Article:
UK consumers have called for tougher punishments for companies that lose sensitive information.
The vast majority of the 1,000 UK consumers surveyed in a OnePoll study for LogRhythm said not enough is being done to uniformly penalize organisations that suffer data loss.
Furthermore, two-thirds of respondents said there should be legislation forcing organisations to declare data breaches.
Current EU legislation requires only affected customers to be notified, but 64% of respondents reported a desire for all customers to be informed, regardless of whether their data was comprised.
However, with 53% of respondents admitting they would think twice about doing business with breached organisations, it is understandable why businesses are so reluctant to declare.
When it comes to consumer confidence, the results were equally bleak, with 48% believing it inevitable that hackers at some point will compromise their data.
Echoing the results of a similar survey in November 2012, social media and gaming websites were deemed the least trusted keepers of personal information, while healthcare providers and financial services institutions were favoured for security.
“The barrage of data breaches this year has clearly impacted the way in which consumers perceive the security of their personal information, which points to an urgent need for organisations to up the ante on data protection,” said Ross Brewer, vice president and managing director for international markets at LogRhythm.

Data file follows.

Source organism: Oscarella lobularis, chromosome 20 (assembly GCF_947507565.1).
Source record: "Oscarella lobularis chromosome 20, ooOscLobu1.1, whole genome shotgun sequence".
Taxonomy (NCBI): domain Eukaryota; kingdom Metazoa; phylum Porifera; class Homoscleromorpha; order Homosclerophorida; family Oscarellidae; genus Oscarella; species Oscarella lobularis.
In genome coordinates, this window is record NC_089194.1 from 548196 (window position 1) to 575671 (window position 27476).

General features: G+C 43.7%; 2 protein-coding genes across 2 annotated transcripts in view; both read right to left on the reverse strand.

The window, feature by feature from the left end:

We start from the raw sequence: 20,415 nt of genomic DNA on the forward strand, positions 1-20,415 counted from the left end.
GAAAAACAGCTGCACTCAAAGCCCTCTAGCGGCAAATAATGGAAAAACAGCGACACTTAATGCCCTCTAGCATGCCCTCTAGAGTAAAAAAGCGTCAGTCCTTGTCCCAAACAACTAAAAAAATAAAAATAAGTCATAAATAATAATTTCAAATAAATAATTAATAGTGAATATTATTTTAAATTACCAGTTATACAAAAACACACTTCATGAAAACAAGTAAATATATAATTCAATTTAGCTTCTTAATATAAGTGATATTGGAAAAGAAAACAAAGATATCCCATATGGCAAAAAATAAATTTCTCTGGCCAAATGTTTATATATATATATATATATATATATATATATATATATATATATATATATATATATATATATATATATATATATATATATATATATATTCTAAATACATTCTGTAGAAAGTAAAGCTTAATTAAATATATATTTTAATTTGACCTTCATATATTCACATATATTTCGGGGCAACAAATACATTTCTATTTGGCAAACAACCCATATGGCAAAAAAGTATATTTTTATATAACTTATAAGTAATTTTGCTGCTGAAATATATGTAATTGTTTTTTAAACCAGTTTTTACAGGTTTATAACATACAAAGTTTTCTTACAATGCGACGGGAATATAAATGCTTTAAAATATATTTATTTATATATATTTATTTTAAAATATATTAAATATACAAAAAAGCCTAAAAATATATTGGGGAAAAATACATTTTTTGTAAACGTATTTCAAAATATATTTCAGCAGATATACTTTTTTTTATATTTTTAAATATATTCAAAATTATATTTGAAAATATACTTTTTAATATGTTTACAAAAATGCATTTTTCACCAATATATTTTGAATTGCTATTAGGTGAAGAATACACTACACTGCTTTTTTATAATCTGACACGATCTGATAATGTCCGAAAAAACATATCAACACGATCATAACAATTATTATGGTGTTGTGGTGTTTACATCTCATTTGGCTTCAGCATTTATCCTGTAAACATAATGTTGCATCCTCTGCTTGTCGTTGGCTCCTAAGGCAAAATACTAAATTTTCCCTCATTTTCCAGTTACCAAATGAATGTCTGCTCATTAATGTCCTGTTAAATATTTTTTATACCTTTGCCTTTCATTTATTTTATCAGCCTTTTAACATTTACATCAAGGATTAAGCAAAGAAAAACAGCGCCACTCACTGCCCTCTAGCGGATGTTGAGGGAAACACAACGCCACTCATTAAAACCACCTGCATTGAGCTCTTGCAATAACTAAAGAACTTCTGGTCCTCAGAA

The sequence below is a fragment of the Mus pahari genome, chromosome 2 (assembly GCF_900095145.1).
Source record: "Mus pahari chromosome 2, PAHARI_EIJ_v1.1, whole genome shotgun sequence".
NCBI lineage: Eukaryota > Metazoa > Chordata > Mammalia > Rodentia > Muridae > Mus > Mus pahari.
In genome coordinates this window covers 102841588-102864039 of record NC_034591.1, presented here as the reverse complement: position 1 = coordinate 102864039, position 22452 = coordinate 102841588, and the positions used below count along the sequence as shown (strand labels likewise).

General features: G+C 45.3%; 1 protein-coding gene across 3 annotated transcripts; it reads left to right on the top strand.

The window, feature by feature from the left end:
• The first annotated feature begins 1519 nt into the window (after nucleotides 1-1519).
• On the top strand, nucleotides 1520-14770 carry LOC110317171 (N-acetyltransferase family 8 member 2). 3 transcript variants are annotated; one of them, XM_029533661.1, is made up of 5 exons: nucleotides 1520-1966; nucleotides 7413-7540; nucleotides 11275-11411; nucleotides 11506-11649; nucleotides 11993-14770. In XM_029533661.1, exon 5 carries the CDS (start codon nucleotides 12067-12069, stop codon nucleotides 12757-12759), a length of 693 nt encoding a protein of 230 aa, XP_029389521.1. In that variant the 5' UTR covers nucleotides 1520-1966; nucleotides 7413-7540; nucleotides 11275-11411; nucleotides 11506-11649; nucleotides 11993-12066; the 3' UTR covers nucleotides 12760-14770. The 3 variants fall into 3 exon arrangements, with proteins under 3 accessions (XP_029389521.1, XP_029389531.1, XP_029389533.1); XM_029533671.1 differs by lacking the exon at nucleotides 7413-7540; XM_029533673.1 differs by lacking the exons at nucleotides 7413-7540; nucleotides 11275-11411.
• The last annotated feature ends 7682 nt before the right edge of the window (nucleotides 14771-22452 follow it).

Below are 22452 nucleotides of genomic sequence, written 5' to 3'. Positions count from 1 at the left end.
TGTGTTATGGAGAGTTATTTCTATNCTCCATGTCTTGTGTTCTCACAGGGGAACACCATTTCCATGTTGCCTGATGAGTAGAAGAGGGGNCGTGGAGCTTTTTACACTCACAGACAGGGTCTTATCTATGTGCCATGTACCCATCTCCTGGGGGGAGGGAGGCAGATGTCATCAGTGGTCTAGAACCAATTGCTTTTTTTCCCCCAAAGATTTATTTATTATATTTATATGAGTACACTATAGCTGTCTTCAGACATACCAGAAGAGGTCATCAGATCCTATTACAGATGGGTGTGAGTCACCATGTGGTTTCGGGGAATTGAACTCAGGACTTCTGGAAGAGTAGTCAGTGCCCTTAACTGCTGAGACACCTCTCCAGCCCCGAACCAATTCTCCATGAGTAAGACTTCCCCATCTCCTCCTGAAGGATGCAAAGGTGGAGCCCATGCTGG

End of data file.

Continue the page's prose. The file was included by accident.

“EU data privacy laws go some way toward mandating full breach disclosure, but the feedback from consumers is that much more needs to be done – across industries far beyond the telecoms sector.”
In light of ongoing allegations of government-sponsored espionage, respondents reported concern over the level of information sharing between large organisations and internet companies – with 63% worried about the impact this has on who sees their private data.
In terms of national cyber security, only 16% of British consumers believe government organisations are doing enough to protect national assets from cyber security threats. However, that is an increase on the 11% in 2012.
“This year, the UK government has been very outspoken about its drive to commit more resources to cyber security, which could be a reason for the slight increase in public confidence,” Brewer said.
“However, it has been a tough few months, and as NSA and GCHQ spying headlines continue to mount, confidence is understandably still low.”